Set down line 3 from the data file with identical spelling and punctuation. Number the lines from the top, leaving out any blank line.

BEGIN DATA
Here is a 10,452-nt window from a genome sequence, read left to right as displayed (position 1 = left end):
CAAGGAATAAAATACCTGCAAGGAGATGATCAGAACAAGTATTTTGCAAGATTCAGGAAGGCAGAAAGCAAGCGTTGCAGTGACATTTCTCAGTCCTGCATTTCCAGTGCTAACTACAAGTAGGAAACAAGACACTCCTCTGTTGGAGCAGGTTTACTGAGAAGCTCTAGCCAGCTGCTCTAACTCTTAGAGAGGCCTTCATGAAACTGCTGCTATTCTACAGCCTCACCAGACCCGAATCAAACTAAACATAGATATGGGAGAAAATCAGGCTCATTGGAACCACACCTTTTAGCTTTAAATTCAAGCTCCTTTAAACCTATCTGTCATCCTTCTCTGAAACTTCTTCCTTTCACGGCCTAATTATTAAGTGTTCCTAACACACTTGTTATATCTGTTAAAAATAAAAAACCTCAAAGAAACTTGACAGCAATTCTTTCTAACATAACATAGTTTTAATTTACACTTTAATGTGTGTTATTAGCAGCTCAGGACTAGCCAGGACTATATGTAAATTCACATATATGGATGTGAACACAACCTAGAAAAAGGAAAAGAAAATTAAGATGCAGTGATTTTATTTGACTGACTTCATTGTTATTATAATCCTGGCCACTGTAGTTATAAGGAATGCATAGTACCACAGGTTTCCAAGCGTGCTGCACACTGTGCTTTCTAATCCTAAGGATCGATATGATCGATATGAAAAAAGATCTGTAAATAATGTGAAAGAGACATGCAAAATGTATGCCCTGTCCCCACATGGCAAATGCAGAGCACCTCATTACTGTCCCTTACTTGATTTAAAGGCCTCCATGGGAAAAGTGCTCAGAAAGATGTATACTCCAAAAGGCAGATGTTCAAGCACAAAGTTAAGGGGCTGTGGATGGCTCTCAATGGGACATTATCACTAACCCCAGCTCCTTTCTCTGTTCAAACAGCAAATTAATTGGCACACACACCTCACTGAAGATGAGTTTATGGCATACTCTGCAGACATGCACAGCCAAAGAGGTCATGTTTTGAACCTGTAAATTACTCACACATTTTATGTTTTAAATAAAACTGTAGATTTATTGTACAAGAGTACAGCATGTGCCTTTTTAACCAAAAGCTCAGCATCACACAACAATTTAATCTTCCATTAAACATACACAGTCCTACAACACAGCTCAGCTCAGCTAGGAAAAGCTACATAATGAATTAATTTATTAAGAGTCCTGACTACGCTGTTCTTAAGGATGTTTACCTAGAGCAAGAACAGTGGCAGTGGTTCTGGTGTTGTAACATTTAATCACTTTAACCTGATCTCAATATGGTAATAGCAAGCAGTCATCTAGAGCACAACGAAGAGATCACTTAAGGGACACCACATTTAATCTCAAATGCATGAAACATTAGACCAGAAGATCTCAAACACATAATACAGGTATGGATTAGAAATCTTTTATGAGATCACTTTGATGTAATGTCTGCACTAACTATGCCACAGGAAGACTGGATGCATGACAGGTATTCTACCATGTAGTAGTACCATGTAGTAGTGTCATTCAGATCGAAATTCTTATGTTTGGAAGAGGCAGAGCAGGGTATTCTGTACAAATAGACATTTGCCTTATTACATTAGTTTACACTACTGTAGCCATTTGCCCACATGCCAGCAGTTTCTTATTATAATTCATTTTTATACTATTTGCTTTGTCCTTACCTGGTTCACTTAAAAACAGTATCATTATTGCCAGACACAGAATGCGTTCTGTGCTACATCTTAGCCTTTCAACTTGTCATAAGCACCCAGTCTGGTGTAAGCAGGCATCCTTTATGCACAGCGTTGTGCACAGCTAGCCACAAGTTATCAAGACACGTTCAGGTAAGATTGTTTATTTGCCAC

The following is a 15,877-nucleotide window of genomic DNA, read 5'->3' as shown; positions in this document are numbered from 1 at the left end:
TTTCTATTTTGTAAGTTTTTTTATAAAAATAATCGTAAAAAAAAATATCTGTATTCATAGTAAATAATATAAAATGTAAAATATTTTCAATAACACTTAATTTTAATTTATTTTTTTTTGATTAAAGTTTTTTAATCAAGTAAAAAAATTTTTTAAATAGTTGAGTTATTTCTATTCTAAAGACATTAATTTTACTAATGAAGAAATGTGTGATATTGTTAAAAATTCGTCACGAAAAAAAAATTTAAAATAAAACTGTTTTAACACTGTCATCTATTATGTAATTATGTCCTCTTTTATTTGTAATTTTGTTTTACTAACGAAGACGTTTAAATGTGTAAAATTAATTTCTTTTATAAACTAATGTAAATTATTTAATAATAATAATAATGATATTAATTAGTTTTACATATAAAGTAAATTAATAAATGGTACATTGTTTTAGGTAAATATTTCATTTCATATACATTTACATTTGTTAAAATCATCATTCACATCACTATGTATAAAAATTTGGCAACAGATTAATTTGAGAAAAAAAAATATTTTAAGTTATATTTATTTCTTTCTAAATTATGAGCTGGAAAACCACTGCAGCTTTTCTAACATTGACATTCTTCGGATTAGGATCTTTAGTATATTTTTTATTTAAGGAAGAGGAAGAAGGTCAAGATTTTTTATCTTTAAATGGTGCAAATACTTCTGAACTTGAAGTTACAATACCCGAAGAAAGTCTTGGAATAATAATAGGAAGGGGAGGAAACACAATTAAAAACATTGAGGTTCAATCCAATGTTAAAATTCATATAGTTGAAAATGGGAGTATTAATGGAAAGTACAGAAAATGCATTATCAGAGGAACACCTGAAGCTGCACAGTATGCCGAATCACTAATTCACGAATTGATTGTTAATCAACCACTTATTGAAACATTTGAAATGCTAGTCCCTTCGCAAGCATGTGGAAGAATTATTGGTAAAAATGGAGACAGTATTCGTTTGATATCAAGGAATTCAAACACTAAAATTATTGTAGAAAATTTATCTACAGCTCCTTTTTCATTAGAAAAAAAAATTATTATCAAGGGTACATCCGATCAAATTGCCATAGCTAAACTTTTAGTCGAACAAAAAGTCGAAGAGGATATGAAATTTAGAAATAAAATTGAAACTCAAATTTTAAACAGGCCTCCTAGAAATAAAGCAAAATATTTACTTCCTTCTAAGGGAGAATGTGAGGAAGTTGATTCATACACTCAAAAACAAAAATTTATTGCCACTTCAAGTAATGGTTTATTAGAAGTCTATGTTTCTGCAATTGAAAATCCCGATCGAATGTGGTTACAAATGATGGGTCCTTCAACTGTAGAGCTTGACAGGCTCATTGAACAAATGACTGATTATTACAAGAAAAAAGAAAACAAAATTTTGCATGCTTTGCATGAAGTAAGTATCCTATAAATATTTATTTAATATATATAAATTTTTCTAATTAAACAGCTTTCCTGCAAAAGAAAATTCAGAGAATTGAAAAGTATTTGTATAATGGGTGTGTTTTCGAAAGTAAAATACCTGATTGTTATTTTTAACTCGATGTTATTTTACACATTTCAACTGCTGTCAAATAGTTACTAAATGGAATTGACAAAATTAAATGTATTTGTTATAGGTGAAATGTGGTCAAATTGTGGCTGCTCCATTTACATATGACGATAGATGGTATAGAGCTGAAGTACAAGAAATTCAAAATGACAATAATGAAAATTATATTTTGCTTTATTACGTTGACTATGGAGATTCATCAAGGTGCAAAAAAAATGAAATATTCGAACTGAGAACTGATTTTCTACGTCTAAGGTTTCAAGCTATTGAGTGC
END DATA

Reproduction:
The following is a 15,877-nucleotide window of genomic DNA, read 5'->3' as shown; positions in this document are numbered from 1 at the left end: